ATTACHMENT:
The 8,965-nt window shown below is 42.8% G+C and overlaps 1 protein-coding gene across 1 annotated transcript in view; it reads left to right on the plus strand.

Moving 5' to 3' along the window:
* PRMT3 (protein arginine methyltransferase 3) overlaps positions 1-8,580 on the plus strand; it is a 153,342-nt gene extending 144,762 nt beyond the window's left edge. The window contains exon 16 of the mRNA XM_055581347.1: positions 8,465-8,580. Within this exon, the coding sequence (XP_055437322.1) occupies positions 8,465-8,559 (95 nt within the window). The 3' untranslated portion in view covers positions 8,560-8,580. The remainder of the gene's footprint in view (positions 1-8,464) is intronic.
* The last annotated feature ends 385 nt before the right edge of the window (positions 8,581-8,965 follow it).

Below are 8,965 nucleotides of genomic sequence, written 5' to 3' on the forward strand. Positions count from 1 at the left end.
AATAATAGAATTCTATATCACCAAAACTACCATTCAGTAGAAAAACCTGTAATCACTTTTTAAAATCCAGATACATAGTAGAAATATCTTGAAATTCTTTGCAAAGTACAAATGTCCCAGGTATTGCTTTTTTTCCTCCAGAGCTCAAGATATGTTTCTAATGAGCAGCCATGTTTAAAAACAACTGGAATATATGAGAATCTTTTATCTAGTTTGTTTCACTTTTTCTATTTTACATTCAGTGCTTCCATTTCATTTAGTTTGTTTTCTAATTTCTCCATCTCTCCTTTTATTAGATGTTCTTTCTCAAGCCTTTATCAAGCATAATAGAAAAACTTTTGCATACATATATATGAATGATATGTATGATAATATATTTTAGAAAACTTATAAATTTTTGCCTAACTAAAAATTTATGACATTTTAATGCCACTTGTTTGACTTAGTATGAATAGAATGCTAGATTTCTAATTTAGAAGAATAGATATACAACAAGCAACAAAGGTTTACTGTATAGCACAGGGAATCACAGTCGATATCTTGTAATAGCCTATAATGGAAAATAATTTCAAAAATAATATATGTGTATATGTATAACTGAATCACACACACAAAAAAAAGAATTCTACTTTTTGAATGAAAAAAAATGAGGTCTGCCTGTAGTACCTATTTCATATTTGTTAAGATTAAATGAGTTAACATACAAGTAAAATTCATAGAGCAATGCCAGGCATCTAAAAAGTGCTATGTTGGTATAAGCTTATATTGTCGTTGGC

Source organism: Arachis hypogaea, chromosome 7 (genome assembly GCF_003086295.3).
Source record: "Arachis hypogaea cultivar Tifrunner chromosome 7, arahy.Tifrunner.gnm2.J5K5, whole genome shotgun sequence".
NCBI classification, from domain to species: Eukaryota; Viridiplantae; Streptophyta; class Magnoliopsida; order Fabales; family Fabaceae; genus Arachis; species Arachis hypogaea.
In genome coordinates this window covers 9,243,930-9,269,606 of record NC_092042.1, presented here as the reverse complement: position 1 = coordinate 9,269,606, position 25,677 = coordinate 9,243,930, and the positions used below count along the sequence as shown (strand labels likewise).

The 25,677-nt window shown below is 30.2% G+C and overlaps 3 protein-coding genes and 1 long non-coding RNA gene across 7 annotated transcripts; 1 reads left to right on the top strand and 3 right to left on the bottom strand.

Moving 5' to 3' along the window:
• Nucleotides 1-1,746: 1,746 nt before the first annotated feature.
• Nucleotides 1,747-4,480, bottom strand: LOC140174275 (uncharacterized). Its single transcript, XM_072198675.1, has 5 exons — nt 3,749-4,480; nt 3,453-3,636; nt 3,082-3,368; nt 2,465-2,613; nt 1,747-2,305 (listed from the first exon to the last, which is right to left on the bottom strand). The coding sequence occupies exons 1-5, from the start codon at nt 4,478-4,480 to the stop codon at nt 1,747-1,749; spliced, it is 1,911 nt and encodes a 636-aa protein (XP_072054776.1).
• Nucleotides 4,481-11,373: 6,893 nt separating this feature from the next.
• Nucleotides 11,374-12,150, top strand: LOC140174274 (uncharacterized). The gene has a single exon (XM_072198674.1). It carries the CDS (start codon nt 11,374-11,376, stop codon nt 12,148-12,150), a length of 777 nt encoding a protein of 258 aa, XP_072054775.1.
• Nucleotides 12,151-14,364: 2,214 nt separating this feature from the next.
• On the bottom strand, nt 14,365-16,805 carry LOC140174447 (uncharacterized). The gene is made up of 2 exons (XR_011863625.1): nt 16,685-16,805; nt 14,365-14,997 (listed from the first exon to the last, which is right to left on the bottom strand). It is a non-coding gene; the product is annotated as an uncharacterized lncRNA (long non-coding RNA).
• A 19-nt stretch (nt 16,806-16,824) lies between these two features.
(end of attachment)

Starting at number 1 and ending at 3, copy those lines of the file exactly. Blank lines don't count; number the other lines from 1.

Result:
The 8,965-nt window shown below is 42.8% G+C and overlaps 1 protein-coding gene across 1 annotated transcript in view; it reads left to right on the plus strand.

Moving 5' to 3' along the window:
* PRMT3 (protein arginine methyltransferase 3) overlaps positions 1-8,580 on the plus strand; it is a 153,342-nt gene extending 144,762 nt beyond the window's left edge. The window contains exon 16 of the mRNA XM_055581347.1: positions 8,465-8,580. Within this exon, the coding sequence (XP_055437322.1) occupies positions 8,465-8,559 (95 nt within the window). The 3' untranslated portion in view covers positions 8,560-8,580. The remainder of the gene's footprint in view (positions 1-8,464) is intronic.